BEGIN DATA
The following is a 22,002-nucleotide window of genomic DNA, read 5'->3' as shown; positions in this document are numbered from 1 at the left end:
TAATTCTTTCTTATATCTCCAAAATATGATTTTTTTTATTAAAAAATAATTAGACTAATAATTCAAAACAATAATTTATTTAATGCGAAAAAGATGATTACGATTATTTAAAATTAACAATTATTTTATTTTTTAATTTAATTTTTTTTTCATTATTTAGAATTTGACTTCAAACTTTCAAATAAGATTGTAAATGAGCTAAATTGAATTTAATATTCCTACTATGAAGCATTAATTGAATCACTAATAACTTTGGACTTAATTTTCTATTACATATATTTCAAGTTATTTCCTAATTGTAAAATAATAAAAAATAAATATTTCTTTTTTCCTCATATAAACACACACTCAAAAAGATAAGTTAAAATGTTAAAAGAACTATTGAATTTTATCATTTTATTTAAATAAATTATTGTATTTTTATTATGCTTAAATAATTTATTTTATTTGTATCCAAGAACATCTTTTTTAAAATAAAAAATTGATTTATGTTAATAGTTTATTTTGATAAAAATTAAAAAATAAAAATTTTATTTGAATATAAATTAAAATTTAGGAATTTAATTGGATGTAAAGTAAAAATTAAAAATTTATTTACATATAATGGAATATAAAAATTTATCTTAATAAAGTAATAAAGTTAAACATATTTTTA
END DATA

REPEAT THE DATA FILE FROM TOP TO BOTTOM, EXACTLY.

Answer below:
The following is a 22,002-nucleotide window of genomic DNA, read 5'->3' as shown; positions in this document are numbered from 1 at the left end:
TAATTCTTTCTTATATCTCCAAAATATGATTTTTTTTATTAAAAAATAATTAGACTAATAATTCAAAACAATAATTTATTTAATGCGAAAAAGATGATTACGATTATTTAAAATTAACAATTATTTTATTTTTTAATTTAATTTTTTTTTCATTATTTAGAATTTGACTTCAAACTTTCAAATAAGATTGTAAATGAGCTAAATTGAATTTAATATTCCTACTATGAAGCATTAATTGAATCACTAATAACTTTGGACTTAATTTTCTATTACATATATTTCAAGTTATTTCCTAATTGTAAAATAATAAAAAATAAATATTTCTTTTTTCCTCATATAAACACACACTCAAAAAGATAAGTTAAAATGTTAAAAGAACTATTGAATTTTATCATTTTATTTAAATAAATTATTGTATTTTTATTATGCTTAAATAATTTATTTTATTTGTATCCAAGAACATCTTTTTTAAAATAAAAAATTGATTTATGTTAATAGTTTATTTTGATAAAAATTAAAAAATAAAAATTTTATTTGAATATAAATTAAAATTTAGGAATTTAATTGGATGTAAAGTAAAAATTAAAAATTTATTTACATATAATGGAATATAAAAATTTATCTTAATAAAGTAATAAAGTTAAACATATTTTTA